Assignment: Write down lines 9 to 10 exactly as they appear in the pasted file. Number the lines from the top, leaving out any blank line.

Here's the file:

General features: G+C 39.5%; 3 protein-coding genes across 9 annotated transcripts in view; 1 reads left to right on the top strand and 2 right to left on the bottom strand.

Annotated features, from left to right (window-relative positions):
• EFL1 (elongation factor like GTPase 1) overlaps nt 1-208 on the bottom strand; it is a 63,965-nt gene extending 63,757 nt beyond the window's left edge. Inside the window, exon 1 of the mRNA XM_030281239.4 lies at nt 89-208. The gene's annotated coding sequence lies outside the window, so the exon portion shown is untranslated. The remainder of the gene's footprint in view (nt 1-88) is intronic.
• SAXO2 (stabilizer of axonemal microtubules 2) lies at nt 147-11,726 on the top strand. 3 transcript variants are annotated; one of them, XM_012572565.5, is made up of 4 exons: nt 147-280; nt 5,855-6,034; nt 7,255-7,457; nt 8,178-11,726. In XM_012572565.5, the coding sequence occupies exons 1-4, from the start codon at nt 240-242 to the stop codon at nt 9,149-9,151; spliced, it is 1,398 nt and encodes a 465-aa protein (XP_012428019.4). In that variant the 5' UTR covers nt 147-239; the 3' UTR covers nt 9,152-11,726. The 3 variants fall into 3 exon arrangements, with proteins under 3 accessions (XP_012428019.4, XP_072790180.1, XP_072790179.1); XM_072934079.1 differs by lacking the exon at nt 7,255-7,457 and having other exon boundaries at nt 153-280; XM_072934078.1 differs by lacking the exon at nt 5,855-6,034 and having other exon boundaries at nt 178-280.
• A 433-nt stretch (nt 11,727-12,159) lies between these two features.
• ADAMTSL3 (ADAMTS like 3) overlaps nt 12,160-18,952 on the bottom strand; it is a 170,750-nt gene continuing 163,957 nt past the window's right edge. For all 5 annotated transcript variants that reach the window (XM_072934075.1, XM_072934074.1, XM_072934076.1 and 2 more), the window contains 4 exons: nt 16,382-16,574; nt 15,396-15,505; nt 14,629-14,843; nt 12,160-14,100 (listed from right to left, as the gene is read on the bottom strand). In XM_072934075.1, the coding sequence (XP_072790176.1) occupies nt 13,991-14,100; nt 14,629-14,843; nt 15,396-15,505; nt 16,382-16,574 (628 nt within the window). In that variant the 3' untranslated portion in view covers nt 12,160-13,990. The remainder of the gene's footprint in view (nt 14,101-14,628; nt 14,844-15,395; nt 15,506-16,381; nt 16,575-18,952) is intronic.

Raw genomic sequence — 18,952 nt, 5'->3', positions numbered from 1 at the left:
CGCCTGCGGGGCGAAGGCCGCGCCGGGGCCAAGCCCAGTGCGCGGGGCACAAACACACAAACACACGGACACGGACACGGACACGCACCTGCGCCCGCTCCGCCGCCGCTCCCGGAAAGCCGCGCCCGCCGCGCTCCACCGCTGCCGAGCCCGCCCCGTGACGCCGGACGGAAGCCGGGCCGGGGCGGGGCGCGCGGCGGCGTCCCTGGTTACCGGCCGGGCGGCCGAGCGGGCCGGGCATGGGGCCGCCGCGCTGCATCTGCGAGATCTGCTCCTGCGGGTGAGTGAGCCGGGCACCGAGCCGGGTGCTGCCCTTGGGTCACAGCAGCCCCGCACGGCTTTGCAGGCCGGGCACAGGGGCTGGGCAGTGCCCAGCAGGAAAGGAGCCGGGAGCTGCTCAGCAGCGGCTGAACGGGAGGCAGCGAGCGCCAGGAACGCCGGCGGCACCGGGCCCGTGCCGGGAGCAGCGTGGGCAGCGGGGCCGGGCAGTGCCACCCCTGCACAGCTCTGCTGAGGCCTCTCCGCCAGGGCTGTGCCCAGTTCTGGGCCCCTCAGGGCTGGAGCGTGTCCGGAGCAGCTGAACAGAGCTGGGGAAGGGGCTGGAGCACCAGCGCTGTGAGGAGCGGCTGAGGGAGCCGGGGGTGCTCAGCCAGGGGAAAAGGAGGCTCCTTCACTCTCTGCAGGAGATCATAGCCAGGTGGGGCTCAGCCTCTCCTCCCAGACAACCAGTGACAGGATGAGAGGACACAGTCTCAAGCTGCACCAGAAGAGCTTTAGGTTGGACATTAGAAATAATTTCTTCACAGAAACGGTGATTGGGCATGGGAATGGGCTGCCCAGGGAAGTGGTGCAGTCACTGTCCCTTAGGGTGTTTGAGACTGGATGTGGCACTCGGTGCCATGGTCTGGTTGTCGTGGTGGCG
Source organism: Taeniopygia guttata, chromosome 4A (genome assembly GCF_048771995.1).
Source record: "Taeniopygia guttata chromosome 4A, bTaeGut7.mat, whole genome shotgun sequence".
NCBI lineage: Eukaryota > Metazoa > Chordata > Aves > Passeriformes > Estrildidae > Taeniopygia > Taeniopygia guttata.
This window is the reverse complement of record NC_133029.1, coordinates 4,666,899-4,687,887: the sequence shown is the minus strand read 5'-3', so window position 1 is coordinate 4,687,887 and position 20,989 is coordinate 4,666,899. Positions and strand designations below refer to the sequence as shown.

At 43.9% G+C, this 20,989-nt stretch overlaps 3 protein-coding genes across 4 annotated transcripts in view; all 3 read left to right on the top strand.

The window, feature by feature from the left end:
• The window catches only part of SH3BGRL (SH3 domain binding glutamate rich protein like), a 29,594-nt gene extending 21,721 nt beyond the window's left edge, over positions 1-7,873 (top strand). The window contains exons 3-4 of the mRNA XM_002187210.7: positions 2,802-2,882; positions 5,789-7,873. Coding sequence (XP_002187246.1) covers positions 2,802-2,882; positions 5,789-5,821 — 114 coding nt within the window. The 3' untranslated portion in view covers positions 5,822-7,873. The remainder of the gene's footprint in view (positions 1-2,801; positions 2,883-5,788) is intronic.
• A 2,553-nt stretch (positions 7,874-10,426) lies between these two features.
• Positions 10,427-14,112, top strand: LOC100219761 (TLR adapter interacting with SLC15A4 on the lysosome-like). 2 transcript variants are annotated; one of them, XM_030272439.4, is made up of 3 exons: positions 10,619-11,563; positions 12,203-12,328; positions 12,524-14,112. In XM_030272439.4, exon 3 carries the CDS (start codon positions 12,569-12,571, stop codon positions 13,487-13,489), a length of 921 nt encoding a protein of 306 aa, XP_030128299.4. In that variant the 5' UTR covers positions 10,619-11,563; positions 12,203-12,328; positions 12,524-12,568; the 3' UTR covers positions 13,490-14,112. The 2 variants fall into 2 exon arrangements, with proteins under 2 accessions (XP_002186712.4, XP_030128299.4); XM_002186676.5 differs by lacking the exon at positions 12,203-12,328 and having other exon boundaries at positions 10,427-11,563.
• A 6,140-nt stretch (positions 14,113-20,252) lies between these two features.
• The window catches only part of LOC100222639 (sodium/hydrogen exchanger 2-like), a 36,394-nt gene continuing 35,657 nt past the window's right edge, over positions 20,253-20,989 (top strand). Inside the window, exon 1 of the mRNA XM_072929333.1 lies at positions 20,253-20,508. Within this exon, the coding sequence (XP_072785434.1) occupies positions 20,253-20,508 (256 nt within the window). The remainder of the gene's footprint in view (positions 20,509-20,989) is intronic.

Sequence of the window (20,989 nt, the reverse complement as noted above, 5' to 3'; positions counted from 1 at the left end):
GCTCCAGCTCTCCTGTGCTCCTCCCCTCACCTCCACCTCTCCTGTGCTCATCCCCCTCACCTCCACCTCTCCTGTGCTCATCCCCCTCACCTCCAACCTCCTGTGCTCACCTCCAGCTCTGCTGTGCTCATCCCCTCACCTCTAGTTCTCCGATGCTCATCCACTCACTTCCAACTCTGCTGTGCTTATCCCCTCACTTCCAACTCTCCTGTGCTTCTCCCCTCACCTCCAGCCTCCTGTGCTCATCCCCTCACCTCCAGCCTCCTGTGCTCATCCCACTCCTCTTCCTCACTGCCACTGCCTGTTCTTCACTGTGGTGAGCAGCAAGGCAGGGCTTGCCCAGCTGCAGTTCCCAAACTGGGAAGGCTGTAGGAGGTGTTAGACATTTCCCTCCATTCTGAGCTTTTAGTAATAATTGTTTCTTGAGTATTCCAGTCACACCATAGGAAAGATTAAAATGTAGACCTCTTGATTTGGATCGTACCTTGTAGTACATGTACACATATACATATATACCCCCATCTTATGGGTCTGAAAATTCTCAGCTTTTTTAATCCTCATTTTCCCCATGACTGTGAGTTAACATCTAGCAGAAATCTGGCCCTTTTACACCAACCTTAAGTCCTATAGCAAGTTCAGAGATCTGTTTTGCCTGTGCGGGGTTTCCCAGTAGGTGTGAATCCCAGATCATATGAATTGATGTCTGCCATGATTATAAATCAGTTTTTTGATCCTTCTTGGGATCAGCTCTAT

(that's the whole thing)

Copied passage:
Source organism: Taeniopygia guttata, chromosome 4A (genome assembly GCF_048771995.1).
Source record: "Taeniopygia guttata chromosome 4A, bTaeGut7.mat, whole genome shotgun sequence".